Note that this unstable metallic phase of perovskite SrFeO3 is not limited to the films grown on STO substrates, as conductivity decays with different magnitudes have also been observed in plasma annealed SFO films on various substrates with different strain states (see Fig. 3). In bulk, SrFeO3 is a cubic structure with a lattice constant of 3.850 Å. Hence, SrFeO3 experiences compressive strain of −1.58% on LaAlO3 (LAO), and tensile strains of +0.46%, +1.41%, and +2.53% on (LaAlO3)0.3(Sr2AlTaO6)0.7 (LSAT), STO and DyScO3 (DSO) (Fig. 3a), respectively. As shown in Fig. 3b, after plasma annealing (initial), SFO films on LAO, LSAT and STO display comparable metallic behaviors, in good agreement with the 0 eV bandgap derived from the SE data (Supplementary Fig. 3). However, the initial state of the plasma annealed SFO film on DSO is too resistive to measure based on our current experimental setup, although it also shows a perovskite phase (Supplementary Fig. 4) with near zero bandgap (Supplementary Fig. 3). After exposed in air for 5 days, SFO on LSAT still shows the metallic behavior with a slight increase in resistivity across temperature range. On the other hand, SFO films on LAO and STO show the insulator behavior with one and four orders of magnitude changes in resistivity, respectively. Figure 3c plots time-dependent resistivity changes measured at room temperature for films grown on these four substrates. It is clear that SFO on lattice matched LSAT undergoes the least change. For all other three cases (except SFO on DSO, which is too resistive to measure), the rate of conductivity decay is found to be faster during the first several days until a seemingly plateau is reached. For the compressively strained SFO on LAO, the resistivity increased over an order of magnitude, while the tensile strained SFO on STO showed an increase over four orders of magnitude. Such a strong strain dependence indicates atomic scale defects, such as misfit dislocations, which are known to impact the in-plane transport properties21,22. To determine the atomistic mechanism for the structural and electronic structure evolutions of SrFeO3 on different substrates, we performed high-resolution scanning transmission electron microscopy (STEM) analysis for these plasma annealed SFO films within a few days after plasma annealing. Figure 3d–g show the cross-sectional high-angle annular-dark-field STEM (HAADF-STEM) images for different samples taken along  direction. The prevalent, alternating contrast with double periodicity of the perovskite structure shown in the films is due to the formation of Brownmillerite structures, which could be induced by using focused ion beam during the TEM sample preparation process. The electron beam during STEM imaging may also induce perovskite-Brownmillerite phase transition15. Compared with the as-grown BM-SFO, the striking difference displayed by plasma-annealed samples here is the much higher contrast lines, either parallel (LAO and LSAT) or perpendicular (STO and DSO) to the substrates. These lines correspond to defect planes (gaps) along the beam projection direction. For SFO on DSO, the defect gaps are ~2 nm in width which allowed the surface Au coatings deposited during TEM sample preparation to permeate. Such large-scale defect gaps can greatly impact the in-plane transport and explain why SFO on DSO was too resistive to measure. Comparing the other three STEM images with the time-dependent resistivity evolution shown in Fig. 3c, we can further analyze how the atomic-scale gaps impact conductivity.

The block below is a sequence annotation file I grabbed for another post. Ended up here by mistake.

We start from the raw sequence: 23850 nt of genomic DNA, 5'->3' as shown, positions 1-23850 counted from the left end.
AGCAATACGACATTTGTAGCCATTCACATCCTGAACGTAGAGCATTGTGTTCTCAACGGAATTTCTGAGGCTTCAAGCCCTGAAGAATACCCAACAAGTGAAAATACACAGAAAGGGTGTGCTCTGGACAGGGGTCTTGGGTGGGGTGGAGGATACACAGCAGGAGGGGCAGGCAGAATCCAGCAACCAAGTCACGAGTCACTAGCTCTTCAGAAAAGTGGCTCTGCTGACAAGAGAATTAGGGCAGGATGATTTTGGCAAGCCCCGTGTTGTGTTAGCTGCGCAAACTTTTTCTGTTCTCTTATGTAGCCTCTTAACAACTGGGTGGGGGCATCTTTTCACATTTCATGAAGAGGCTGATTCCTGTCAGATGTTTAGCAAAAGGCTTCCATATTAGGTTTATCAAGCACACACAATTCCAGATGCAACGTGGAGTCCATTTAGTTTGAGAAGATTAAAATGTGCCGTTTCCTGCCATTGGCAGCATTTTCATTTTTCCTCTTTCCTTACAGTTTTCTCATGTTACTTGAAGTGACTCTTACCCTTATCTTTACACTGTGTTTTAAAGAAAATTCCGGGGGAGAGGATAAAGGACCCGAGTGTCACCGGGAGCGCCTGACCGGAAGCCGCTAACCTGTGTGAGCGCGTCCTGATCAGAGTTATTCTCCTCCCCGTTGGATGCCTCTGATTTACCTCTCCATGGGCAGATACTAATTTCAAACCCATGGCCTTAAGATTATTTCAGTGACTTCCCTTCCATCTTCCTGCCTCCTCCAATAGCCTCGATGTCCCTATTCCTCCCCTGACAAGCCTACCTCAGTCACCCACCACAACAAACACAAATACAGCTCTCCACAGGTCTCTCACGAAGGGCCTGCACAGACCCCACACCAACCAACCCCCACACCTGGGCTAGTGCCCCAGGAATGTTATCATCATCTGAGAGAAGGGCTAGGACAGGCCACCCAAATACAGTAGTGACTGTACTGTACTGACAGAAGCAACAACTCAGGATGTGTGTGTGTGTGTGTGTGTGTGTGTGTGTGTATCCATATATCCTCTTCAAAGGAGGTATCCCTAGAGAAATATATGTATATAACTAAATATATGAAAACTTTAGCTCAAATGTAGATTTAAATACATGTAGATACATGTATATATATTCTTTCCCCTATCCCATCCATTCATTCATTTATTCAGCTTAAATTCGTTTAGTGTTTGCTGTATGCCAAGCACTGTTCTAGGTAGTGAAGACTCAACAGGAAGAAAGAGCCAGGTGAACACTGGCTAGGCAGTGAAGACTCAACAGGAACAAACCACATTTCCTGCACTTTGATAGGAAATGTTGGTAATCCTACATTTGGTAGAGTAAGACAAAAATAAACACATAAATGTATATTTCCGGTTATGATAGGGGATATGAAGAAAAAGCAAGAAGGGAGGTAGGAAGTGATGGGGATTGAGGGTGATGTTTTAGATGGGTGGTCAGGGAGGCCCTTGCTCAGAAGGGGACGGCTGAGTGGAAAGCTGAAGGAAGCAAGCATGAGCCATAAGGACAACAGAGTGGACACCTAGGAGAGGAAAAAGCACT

In order to probe the structural and chemical changes in the gap region, we performed high-resolution electron energy loss spectroscopy (EELS) analysis on the SFO/LAO sample (as shown in Fig. 4a). The elemental mappings reveal that the gap regions are Fe and O deficient with local Sr rich. Sr segregation in perovskite oxides is a known problem to deteriorate oxygen reduction kinetics and suppress the oxygen evolution reaction (OER)23,24,25,26, and Sr leaching has been observed after the acidic OER process24,26. In principle, Sr segregation layer is more likely to be in the form of SrO27. Moreover, the gap regions are typically amorphous, but prolonged electron beam irradiation under STEM imaging conditions can promote crystallization and form nanocrystalline SrO (Supplementary Fig. 5). Because SrO is a wide bandgap insulator, the existence of the vertical SrO rich gaps can be considered as local resistors in serial connection in an in-plane transport setup, as illustrated in Fig. 4d, contributing the overall semiconducting behavior albeit the SFO islands are metallic. With humidity exposure, SrO is easy soluble in water and thus should strongly impact the in-plane transport properties (see the model plotted in Fig. 4d). The defect gaps formed in SFO on STO (ε = +1.41%) are vertical to the substrate and can be explained why the conductivity of SFO/STO decays faster. As for SFO on LSAT (ε = +0.46%), the dominating defect gaps are oriented parallel to the substrate, which may adversely affect the vertical transport properties, but has less impact on the in-plane transport, which can explain why the conductivity of this sample decays the slowest. For SFO on LAO (ε = −1.58%), in addition to horizontal gaps, there are some vertical gaps near the surface region. However, the vertical gaps do not penetrate throughout the film, which leaves pathways for electrical conduction, rendering a slower decay compared to SFO/STO. We further investigated water-induced changes in structural stability and transport properties of a plasma-annealed SFO/LAO. DI water soaking (see the inset of Fig. 4b) should lead to large change in resistivity as the excess SrO is water soluble. Indeed, we show that a quick, 5 s DI water exposure leads to two orders of magnitude increase in the resistivity (Fig. 4b), with an accompanied metal-to-insulator transition without color change (see the inset of Fig. 4b). Four orders of magnitude change is observed when the water soaking time is increased to 60 s. Significant structural changes are also observed at the vicinity of the gap regions after soaking as shown in the STEM image (Fig. 4c).